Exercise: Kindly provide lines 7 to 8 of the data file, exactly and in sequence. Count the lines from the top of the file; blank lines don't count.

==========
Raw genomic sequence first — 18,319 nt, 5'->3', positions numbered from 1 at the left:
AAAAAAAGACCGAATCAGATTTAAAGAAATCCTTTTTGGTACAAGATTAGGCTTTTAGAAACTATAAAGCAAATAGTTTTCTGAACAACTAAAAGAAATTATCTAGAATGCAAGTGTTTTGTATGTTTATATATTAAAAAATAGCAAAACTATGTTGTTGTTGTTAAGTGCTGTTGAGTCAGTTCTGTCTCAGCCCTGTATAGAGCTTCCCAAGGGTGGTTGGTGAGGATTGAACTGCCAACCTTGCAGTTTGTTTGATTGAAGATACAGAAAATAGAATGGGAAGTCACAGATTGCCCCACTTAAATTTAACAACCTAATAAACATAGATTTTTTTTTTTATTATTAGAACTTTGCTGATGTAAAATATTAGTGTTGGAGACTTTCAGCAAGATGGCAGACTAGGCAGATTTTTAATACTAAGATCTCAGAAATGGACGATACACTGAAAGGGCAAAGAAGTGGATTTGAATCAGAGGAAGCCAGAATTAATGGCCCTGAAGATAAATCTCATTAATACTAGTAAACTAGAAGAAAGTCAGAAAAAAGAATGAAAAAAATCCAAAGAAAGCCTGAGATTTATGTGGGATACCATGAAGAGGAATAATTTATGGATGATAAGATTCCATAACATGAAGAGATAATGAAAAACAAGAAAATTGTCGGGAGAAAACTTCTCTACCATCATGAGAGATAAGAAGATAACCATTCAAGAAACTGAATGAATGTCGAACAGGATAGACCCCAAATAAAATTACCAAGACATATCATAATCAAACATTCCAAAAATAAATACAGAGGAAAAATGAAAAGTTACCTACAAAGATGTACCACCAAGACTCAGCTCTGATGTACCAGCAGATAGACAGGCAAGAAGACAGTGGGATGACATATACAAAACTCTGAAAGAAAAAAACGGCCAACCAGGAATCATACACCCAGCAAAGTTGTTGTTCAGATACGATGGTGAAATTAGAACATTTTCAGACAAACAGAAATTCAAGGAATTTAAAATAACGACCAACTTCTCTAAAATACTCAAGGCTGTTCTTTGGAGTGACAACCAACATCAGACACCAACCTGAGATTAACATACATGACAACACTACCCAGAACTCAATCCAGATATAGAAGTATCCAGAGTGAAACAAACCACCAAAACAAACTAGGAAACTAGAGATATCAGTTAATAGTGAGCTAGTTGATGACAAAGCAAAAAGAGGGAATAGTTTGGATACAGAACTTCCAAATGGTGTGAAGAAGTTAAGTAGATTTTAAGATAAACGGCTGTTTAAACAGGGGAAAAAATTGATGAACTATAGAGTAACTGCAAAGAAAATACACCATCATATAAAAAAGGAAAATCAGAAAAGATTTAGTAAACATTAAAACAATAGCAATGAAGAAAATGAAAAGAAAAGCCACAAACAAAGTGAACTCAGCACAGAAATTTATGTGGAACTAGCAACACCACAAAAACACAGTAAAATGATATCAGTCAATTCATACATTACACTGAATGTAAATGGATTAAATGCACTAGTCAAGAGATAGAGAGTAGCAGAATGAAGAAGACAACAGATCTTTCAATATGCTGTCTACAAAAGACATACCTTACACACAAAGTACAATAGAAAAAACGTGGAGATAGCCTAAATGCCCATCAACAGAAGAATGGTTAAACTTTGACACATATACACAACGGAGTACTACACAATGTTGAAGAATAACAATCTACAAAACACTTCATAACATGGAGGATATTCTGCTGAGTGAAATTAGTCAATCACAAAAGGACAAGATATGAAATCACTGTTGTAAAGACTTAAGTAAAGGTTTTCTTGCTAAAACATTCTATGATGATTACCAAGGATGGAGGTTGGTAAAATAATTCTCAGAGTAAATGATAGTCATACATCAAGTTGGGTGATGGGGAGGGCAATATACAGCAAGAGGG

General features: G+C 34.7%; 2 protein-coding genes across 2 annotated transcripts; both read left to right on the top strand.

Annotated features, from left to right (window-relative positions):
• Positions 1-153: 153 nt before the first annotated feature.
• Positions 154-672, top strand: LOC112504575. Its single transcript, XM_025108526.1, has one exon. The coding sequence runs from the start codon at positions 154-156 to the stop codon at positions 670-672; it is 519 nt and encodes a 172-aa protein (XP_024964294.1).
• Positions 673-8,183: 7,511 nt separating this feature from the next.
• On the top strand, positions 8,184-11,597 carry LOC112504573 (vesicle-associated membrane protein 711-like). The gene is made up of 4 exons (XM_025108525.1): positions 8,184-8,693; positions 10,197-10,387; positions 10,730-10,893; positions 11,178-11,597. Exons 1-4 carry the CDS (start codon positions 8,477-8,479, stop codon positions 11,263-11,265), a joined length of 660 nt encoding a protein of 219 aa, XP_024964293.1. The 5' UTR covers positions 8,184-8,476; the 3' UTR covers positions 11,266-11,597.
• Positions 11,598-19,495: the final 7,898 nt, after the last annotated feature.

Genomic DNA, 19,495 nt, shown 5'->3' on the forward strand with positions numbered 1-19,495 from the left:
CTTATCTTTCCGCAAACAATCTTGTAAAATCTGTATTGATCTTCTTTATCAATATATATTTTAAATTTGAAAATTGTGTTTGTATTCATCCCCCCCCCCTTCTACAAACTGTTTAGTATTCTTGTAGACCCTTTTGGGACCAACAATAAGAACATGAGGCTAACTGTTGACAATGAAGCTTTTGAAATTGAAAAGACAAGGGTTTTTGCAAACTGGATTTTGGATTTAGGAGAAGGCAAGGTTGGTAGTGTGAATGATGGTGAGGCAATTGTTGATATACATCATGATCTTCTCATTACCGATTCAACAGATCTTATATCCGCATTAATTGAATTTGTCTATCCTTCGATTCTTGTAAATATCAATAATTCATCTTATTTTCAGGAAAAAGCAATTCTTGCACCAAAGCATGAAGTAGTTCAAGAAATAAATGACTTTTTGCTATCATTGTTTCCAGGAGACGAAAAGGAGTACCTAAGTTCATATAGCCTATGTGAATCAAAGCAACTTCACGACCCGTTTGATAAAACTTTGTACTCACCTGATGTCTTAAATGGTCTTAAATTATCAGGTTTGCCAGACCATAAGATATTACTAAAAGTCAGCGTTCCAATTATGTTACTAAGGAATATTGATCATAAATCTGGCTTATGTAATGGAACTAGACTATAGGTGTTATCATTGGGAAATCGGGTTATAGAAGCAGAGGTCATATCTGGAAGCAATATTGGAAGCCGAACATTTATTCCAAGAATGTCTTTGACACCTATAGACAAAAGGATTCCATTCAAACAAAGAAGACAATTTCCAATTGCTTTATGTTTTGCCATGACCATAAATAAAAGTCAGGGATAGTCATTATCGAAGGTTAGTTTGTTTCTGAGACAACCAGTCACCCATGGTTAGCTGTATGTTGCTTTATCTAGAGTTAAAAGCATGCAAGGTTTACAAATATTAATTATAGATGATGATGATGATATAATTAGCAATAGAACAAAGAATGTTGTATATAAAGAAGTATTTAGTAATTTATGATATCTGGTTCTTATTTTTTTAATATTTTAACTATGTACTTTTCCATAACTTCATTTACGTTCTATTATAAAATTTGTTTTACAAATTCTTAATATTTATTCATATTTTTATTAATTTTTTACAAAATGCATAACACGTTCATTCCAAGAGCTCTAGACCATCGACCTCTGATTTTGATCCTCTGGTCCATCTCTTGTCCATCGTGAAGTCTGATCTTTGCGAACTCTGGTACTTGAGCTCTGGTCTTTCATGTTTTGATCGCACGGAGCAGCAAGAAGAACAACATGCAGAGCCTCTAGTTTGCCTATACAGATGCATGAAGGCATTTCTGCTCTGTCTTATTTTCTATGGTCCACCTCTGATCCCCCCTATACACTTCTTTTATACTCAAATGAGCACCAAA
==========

• Positions 673-8,183: 7,511 nt separating this feature from the next.
• On the top strand, positions 8,184-11,597 carry LOC112504573 (vesicle-associated membrane protein 711-like). The gene is made up of 4 exons (XM_025108525.1): positions 8,184-8,693; positions 10,197-10,387; positions 10,730-10,893; positions 11,178-11,597. Exons 1-4 carry the CDS (start codon positions 8,477-8,479, stop codon positions 11,263-11,265), a joined length of 660 nt encoding a protein of 219 aa, XP_024964293.1. The 5' UTR covers positions 8,184-8,476; the 3' UTR covers positions 11,266-11,597.